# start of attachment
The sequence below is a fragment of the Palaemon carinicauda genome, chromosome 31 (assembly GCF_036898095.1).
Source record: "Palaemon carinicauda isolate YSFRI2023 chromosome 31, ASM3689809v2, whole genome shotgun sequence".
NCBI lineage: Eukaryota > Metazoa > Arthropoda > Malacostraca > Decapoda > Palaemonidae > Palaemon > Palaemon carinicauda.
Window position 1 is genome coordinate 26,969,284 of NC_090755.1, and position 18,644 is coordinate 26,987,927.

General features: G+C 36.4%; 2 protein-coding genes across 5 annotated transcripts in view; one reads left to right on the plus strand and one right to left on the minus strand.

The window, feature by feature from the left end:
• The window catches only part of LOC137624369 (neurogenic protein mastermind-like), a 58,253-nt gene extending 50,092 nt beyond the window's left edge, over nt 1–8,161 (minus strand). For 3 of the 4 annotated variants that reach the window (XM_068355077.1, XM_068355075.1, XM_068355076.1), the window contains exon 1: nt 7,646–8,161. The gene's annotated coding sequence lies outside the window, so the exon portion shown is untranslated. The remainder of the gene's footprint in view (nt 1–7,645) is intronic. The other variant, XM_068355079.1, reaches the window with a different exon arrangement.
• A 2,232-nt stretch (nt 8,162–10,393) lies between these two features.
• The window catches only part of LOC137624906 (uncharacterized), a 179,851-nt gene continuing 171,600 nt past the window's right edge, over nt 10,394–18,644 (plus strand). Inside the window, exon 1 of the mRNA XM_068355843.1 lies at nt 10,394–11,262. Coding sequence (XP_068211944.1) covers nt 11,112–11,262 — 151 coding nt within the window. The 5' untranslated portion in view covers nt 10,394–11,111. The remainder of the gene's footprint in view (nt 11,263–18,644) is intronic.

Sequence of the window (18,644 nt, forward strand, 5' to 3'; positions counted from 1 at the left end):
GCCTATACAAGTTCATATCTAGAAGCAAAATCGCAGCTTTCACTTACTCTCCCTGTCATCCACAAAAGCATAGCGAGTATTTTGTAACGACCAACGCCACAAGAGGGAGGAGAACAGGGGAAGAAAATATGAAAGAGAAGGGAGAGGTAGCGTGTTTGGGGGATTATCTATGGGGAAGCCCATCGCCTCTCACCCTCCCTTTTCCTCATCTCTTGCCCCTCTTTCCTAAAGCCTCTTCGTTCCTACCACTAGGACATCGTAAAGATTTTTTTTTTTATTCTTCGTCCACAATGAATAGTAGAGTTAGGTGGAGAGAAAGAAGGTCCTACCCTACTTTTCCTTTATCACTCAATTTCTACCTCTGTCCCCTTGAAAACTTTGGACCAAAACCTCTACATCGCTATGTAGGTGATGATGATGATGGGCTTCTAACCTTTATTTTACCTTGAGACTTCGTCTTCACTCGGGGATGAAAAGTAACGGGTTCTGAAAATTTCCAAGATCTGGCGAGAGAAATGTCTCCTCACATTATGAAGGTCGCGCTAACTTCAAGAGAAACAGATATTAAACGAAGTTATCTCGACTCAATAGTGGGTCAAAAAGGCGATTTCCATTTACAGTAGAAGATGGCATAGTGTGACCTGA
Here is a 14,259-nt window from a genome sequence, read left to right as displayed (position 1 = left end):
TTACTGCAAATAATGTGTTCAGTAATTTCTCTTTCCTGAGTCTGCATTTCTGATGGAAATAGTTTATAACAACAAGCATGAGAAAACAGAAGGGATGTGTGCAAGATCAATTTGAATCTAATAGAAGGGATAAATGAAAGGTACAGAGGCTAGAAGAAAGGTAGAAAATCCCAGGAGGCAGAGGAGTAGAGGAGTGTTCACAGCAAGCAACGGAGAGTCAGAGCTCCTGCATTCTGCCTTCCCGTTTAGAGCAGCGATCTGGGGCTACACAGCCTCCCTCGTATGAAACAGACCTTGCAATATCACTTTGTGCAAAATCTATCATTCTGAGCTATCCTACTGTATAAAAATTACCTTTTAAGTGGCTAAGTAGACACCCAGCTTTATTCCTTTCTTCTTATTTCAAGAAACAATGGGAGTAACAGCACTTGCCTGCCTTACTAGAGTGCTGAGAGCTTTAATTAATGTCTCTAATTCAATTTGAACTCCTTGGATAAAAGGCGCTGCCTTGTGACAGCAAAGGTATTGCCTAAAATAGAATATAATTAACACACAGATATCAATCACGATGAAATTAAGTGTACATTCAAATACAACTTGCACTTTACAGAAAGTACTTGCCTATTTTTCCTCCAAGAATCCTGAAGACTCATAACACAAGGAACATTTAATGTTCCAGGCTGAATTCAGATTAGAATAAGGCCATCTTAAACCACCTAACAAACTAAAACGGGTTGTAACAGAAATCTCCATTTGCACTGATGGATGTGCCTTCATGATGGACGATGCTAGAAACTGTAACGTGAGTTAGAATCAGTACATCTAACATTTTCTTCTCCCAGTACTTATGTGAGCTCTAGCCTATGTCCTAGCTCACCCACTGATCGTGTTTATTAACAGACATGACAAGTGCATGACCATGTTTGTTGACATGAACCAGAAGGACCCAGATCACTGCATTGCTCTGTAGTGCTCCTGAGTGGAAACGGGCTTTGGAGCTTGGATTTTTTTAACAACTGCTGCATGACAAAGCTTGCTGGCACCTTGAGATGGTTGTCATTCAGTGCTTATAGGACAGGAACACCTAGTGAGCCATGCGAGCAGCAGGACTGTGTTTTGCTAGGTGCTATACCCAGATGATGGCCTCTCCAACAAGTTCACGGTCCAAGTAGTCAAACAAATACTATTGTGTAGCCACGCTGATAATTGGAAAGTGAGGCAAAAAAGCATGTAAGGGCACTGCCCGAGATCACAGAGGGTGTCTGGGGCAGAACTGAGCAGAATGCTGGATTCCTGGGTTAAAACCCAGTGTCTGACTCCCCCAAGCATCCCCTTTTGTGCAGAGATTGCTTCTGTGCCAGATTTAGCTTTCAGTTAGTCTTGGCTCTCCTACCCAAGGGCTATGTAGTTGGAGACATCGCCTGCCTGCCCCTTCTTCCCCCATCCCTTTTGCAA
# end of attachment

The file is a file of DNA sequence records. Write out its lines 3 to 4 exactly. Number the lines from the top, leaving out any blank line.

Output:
NCBI lineage: Eukaryota > Metazoa > Arthropoda > Malacostraca > Decapoda > Palaemonidae > Palaemon > Palaemon carinicauda.
Window position 1 is genome coordinate 26,969,284 of NC_090755.1, and position 18,644 is coordinate 26,987,927.